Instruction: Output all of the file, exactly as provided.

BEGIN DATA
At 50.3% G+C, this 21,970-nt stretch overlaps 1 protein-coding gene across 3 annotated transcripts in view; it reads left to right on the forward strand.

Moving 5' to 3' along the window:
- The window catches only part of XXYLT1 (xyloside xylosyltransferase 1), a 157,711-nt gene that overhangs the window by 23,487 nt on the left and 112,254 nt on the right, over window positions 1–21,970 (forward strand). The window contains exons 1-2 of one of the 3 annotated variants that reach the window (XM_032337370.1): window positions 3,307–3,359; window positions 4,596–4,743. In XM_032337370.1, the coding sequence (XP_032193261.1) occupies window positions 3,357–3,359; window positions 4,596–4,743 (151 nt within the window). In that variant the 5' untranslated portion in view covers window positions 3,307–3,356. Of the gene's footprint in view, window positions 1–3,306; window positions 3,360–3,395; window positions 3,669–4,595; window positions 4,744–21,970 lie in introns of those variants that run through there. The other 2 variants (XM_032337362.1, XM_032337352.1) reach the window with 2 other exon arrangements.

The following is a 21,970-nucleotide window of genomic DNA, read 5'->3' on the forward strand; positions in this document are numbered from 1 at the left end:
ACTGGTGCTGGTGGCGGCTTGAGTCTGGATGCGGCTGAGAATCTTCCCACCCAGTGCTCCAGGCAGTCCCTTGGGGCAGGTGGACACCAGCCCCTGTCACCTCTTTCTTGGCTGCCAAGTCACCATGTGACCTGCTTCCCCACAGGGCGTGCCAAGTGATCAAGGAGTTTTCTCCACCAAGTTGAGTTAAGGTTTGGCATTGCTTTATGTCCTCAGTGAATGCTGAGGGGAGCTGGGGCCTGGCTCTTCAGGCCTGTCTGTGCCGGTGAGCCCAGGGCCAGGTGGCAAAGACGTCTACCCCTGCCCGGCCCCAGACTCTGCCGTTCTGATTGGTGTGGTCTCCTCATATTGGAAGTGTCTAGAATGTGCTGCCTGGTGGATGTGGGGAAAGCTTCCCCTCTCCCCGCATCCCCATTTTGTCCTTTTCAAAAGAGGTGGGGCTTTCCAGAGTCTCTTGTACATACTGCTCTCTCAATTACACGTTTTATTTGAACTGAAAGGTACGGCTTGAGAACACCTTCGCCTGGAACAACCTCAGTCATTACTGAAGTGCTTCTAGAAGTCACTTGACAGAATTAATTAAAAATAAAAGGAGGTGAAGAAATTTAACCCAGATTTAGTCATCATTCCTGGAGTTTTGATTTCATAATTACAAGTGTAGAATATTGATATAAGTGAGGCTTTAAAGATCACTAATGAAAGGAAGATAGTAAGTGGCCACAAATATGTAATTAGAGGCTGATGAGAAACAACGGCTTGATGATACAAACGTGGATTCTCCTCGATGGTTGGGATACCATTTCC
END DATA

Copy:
At 50.3% G+C, this 21,970-nt stretch overlaps 1 protein-coding gene across 3 annotated transcripts in view; it reads left to right on the forward strand.

Moving 5' to 3' along the window:
- The window catches only part of XXYLT1 (xyloside xylosyltransferase 1), a 157,711-nt gene that overhangs the window by 23,487 nt on the left and 112,254 nt on the right, over window positions 1–21,970 (forward strand). The window contains exons 1-2 of one of the 3 annotated variants that reach the window (XM_032337370.1): window positions 3,307–3,359; window positions 4,596–4,743. In XM_032337370.1, the coding sequence (XP_032193261.1) occupies window positions 3,357–3,359; window positions 4,596–4,743 (151 nt within the window). In that variant the 5' untranslated portion in view covers window positions 3,307–3,356. Of the gene's footprint in view, window positions 1–3,306; window positions 3,360–3,395; window positions 3,669–4,595; window positions 4,744–21,970 lie in introns of those variants that run through there. The other 2 variants (XM_032337362.1, XM_032337352.1) reach the window with 2 other exon arrangements.

The following is a 21,970-nucleotide window of genomic DNA, read 5'->3' on the forward strand; positions in this document are numbered from 1 at the left end:
ACTGGTGCTGGTGGCGGCTTGAGTCTGGATGCGGCTGAGAATCTTCCCACCCAGTGCTCCAGGCAGTCCCTTGGGGCAGGTGGACACCAGCCCCTGTCACCTCTTTCTTGGCTGCCAAGTCACCATGTGACCTGCTTCCCCACAGGGCGTGCCAAGTGATCAAGGAGTTTTCTCCACCAAGTTGAGTTAAGGTTTGGCATTGCTTTATGTCCTCAGTGAATGCTGAGGGGAGCTGGGGCCTGGCTCTTCAGGCCTGTCTGTGCCGGTGAGCCCAGGGCCAGGTGGCAAAGACGTCTACCCCTGCCCGGCCCCAGACTCTGCCGTTCTGATTGGTGTGGTCTCCTCATATTGGAAGTGTCTAGAATGTGCTGCCTGGTGGATGTGGGGAAAGCTTCCCCTCTCCCCGCATCCCCATTTTGTCCTTTTCAAAAGAGGTGGGGCTTTCCAGAGTCTCTTGTACATACTGCTCTCTCAATTACACGTTTTATTTGAACTGAAAGGTACGGCTTGAGAACACCTTCGCCTGGAACAACCTCAGTCATTACTGAAGTGCTTCTAGAAGTCACTTGACAGAATTAATTAAAAATAAAAGGAGGTGAAGAAATTTAACCCAGATTTAGTCATCATTCCTGGAGTTTTGATTTCATAATTACAAGTGTAGAATATTGATATAAGTGAGGCTTTAAAGATCACTAATGAAAGGAAGATAGTAAGTGGCCACAAATATGTAATTAGAGGCTGATGAGAAACAACGGCTTGATGATACAAACGTGGATTCTCCTCGATGGTTGGGATACCATTTCC